Generous warranties also are essential. Along with its flexibility, a key reason Flexon frames are so popular with parents is that they offer a two-year warranty. When the parent is budget conscious, I will discuss the benefits of the Carrera Memory metal frames that offer slightly less flexibility and have only a one-year warranty, thus making it more cost effective.
When addressing durability concerns, it is important to offer children and parents Rec-Specs, frames designed for recreational use on the sports field. After a parent has spent $300-$400, or more, on a pair of eyeglasses for their child, it seems sensible to invest in a pair of glasses that can withstand, and more importantly protect, their child’s eyes while they play. These frames are designed so that if the child gets hit in the face, the lenses pop out, rather than in. Rec Specs are now designed to look like sunwear and the frames are fashionable. In addition, the lenses can be made with Transitions lenses which allows them to be worn for indoor sports such as basketball and outdoor sports like baseball. By focusing on frames the child likes best, finding a way to work with parents to put the childin those frames, and offering a sturdy, quality product, you can improve children’s vision and comfort–winning along-term, loyal family ofpatients.
Providing children with the best frames to meet their needs requires an optical that draws their attention and caters to them.
Our practice has three locations. Two locations have frame boards dedicated to children’s frames, and the third is an office that caters exclusively to children.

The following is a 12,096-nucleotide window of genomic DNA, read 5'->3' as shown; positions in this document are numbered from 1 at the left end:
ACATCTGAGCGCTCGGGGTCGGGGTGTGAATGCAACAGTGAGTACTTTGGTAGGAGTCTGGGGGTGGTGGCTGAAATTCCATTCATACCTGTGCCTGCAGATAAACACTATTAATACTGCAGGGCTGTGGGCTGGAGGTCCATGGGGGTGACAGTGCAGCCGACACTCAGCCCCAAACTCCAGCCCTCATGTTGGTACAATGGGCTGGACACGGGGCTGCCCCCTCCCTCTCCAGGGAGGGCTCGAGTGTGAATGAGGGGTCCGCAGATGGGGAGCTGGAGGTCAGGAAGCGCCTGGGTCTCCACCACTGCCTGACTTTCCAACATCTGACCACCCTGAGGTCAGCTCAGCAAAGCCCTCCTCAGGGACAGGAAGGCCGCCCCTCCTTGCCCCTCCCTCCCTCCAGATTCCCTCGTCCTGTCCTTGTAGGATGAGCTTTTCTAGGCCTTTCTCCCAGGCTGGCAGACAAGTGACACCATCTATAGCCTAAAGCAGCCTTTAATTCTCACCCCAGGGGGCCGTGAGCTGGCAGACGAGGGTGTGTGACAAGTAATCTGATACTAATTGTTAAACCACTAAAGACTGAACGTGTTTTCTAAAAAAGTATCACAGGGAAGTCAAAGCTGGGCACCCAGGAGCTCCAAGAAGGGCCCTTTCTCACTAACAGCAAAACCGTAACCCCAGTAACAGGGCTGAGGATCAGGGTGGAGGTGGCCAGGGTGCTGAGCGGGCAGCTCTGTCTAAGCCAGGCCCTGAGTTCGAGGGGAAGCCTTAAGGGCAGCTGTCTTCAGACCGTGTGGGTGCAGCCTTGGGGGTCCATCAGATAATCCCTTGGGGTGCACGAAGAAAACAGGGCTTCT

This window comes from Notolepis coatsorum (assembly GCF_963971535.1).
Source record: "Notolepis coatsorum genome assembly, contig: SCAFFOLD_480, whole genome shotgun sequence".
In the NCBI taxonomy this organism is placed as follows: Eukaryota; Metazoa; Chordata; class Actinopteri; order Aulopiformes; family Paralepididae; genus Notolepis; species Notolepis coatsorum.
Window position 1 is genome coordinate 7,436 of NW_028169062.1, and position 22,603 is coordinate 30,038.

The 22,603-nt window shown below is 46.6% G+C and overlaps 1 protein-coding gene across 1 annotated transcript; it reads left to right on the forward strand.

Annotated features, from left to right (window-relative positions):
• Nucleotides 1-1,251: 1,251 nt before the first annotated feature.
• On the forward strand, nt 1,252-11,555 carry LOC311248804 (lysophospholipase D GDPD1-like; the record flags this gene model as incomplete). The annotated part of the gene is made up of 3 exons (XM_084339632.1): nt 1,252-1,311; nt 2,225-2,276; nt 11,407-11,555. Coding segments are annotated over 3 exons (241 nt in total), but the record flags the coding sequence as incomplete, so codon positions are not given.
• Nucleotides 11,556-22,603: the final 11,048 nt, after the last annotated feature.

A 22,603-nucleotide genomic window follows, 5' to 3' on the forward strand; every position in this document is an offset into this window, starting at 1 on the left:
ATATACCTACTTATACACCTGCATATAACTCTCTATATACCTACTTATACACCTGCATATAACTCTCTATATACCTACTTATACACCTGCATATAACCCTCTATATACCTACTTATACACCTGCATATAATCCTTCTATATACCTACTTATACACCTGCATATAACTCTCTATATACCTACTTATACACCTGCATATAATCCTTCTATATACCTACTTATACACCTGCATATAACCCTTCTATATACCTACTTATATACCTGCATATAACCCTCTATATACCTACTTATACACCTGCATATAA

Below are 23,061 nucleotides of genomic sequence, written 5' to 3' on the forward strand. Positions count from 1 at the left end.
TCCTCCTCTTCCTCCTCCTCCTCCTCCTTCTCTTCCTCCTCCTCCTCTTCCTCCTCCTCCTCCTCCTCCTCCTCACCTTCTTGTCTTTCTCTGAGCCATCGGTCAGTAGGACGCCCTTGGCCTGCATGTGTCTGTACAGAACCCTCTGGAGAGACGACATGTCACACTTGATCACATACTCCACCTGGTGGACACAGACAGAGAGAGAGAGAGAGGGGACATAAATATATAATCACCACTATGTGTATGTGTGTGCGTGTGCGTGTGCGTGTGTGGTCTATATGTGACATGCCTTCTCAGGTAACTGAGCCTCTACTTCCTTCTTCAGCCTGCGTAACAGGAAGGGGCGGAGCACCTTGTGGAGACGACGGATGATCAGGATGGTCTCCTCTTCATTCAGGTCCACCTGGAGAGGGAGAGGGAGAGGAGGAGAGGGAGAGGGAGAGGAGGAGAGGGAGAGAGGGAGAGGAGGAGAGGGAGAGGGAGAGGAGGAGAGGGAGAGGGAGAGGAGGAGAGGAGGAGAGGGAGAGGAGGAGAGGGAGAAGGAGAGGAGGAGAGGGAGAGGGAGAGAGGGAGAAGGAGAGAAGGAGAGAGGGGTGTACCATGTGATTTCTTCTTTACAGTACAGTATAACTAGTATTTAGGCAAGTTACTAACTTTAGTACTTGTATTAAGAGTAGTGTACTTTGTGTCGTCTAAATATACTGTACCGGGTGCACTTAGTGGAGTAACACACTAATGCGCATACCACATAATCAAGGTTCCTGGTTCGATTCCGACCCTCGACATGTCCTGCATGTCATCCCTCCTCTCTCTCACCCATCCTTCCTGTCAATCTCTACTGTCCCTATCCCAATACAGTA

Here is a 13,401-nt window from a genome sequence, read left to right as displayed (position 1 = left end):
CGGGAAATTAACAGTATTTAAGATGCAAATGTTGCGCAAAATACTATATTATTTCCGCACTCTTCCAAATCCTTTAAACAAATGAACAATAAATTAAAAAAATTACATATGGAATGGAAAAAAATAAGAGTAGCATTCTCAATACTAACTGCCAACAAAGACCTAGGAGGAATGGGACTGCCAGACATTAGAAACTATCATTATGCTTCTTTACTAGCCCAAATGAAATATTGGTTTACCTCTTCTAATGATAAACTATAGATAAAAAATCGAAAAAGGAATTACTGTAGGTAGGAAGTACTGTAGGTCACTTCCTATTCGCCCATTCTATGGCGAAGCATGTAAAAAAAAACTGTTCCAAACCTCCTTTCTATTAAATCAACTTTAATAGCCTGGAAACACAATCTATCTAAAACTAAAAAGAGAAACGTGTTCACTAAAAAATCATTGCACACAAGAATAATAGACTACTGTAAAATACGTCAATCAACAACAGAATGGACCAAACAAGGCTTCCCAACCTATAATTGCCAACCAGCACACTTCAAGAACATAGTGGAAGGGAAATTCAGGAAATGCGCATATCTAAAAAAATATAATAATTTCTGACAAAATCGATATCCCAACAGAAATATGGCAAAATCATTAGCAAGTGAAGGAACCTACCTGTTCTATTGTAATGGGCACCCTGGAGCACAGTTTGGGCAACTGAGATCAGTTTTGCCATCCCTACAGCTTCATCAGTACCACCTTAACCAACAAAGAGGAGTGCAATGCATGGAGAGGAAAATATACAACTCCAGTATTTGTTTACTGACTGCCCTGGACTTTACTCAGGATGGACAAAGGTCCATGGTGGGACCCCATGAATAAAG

Ourframe boards for children have low shelves that are eye-level for the age group the frames displayed are for. We also incorporate the pop culture images that appeal to children, including a large Mickey Mouse near our Disney frames collection.
When a parent is very concerned about finances, rather than having the parent leave for a lower price, we supply discounted packages which include frames, impact-resistant lenses, and anti-glare at a reduced fee. This is an option to consider when trying to ensure the child gets what he needsdespite the parents’ need tostay within a tight budget. The difference in frame durability is discussed with the parent.
At our kids-only location, we have a movie room with a popcorn machine. We serve a large population of children who have special needs.In order to secure a proper fit, sometimes we will take measurements while the child is watching a movie. Most children, however, retreat to the movie area while their parents and our opticiansfinalize their eyeglasses order.
We’ve learned that you have to accommodate the child when fitting their frame. If necessary, that may mean we will sit or lie on the floor with a child to capture that moment of stillness necessary for an accurate fitting.
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Katie Wolford is an optician and certified paraoptometrist in the practice of Review of Optometric professional editor Carole Burns, OD, FAAO, in Westerville, Ohio. To contact her: firstname.lastname@example.org.